PLEASE NOTE: Due to high demand, this webinar is currently full. However, the session will be recorded and may be viewed on this page after the live session concludes on April 11.
Please use the red button at left to sign up for our wait list, and we will send you a link to the recording when it is available.
What hot trend gets people working together, solving problems, sparks creativity and rewards innovation? Escape rooms!
Join us for this free one-hour webinar for ideas on how to create and implement an escape room at your library.
Escape/puzzle rooms are a popular way to incorporate gamification into your library. These interactive live adventure games appeal to all ages and abilities, and provide people with a chance to be a part of a story and their community as they problem solve.
You could hire a company to run your escape room, but the cost — plus the proprietary nature of their product — means that many libraries can only offer an escape room once, if at all. It's time to DIY!
Take part in this interactive webinar, led by speakers from three library systems, to develop and adapt an escape room to fit your library. We’ll discuss the importance of gamification, key components to a room, how to create a framework to incorporate it into a library’s programming, and how it can help strengthen social bonds.
Participants of this session will learn how to:
- Create and implement an Escape Room at your library
- Incorporate gamification, STEM and team-building into library programming
- Identify and work with community partners to achieve the biggest possible impact
Amber Williams has been with the Spokane County (Wash.) Library District for more than 11 years. As the current community librarian, her focus is to help the library find the right ways to support the city of Deer Park. When she's not attending meetings, events, judging poetry slams and Lego contests, Amber is working with youth and implementing fun.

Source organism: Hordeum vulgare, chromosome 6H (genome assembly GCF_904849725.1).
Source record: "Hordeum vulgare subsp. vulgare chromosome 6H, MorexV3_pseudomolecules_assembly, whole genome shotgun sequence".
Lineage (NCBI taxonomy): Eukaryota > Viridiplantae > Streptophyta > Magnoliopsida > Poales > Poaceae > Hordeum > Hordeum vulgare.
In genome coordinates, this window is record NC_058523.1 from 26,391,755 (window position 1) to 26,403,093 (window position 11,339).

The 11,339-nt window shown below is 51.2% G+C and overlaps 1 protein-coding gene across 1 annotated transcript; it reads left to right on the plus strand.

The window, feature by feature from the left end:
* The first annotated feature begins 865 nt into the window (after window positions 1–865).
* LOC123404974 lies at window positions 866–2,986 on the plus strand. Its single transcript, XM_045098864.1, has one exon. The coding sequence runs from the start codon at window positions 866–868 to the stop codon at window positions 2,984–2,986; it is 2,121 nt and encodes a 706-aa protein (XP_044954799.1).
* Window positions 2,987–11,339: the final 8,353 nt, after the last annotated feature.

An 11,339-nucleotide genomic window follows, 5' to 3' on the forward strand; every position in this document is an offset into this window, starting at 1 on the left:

Librarianship is Cindy Fesemyer's second career, following 14 years in nonprofit administration, fundraising and community organizing. After struggling to really connect with the communities served by the various nonprofits for which she worked and volunteered, Cindy left it all behind for library school. Upon graduation from UW-Madison School of Library and Information Sciences in May 2012, she was pleased to accept the position of library director at the Columbus Public Library in Wisconsin. Turns out community engagement and social change are much more fun and effective as a public librarian than as a nonprofit administrator.
Kelsey Hudson is a senior public services librarian with the Fort Vancouver (Wash.) Regional Library District. She works with the youth services staff at the Vancouver Community Library to provide a fun, enriching environment for Vancouver’s kids and families. In an average week she can be found teaching kids to make slime, connecting with families at local schools, and nefariously plotting new ways to challenge teams in their escape rooms.